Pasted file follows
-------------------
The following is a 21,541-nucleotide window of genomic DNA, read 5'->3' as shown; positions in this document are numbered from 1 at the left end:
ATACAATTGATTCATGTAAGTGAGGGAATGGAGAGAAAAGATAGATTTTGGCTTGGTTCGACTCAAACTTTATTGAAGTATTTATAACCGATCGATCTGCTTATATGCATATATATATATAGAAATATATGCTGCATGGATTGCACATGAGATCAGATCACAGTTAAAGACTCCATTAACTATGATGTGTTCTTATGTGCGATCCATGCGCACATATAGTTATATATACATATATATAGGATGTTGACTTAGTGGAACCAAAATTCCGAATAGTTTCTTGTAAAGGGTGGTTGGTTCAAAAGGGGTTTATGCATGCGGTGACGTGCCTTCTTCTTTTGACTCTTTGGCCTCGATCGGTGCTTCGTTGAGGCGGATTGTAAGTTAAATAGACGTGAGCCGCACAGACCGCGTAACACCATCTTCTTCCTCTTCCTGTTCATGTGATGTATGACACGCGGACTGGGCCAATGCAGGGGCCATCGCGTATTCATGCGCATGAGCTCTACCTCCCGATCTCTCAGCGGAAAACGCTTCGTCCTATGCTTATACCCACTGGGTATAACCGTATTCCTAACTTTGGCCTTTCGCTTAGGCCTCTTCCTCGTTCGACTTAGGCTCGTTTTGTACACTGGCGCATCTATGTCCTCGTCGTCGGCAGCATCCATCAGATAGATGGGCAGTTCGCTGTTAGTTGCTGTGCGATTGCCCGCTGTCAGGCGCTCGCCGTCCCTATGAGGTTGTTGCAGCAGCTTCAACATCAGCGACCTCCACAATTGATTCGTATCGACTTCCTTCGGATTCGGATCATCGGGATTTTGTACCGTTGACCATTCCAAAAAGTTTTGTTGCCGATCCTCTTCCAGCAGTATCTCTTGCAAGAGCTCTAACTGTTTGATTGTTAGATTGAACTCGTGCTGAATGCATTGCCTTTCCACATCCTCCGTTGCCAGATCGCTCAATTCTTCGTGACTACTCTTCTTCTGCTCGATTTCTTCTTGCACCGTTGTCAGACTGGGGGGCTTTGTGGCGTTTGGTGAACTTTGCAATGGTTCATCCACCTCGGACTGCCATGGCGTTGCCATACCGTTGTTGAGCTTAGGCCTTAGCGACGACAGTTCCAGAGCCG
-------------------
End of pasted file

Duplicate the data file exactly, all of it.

The following is a 21,541-nucleotide window of genomic DNA, read 5'->3' as shown; positions in this document are numbered from 1 at the left end:
ATACAATTGATTCATGTAAGTGAGGGAATGGAGAGAAAAGATAGATTTTGGCTTGGTTCGACTCAAACTTTATTGAAGTATTTATAACCGATCGATCTGCTTATATGCATATATATATATAGAAATATATGCTGCATGGATTGCACATGAGATCAGATCACAGTTAAAGACTCCATTAACTATGATGTGTTCTTATGTGCGATCCATGCGCACATATAGTTATATATACATATATATAGGATGTTGACTTAGTGGAACCAAAATTCCGAATAGTTTCTTGTAAAGGGTGGTTGGTTCAAAAGGGGTTTATGCATGCGGTGACGTGCCTTCTTCTTTTGACTCTTTGGCCTCGATCGGTGCTTCGTTGAGGCGGATTGTAAGTTAAATAGACGTGAGCCGCACAGACCGCGTAACACCATCTTCTTCCTCTTCCTGTTCATGTGATGTATGACACGCGGACTGGGCCAATGCAGGGGCCATCGCGTATTCATGCGCATGAGCTCTACCTCCCGATCTCTCAGCGGAAAACGCTTCGTCCTATGCTTATACCCACTGGGTATAACCGTATTCCTAACTTTGGCCTTTCGCTTAGGCCTCTTCCTCGTTCGACTTAGGCTCGTTTTGTACACTGGCGCATCTATGTCCTCGTCGTCGGCAGCATCCATCAGATAGATGGGCAGTTCGCTGTTAGTTGCTGTGCGATTGCCCGCTGTCAGGCGCTCGCCGTCCCTATGAGGTTGTTGCAGCAGCTTCAACATCAGCGACCTCCACAATTGATTCGTATCGACTTCCTTCGGATTCGGATCATCGGGATTTTGTACCGTTGACCATTCCAAAAAGTTTTGTTGCCGATCCTCTTCCAGCAGTATCTCTTGCAAGAGCTCTAACTGTTTGATTGTTAGATTGAACTCGTGCTGAATGCATTGCCTTTCCACATCCTCCGTTGCCAGATCGCTCAATTCTTCGTGACTACTCTTCTTCTGCTCGATTTCTTCTTGCACCGTTGTCAGACTGGGGGGCTTTGTGGCGTTTGGTGAACTTTGCAATGGTTCATCCACCTCGGACTGCCATGGCGTTGCCATACCGTTGTTGAGCTTAGGCCTTAGCGACGACAGTTCCAGAGCCG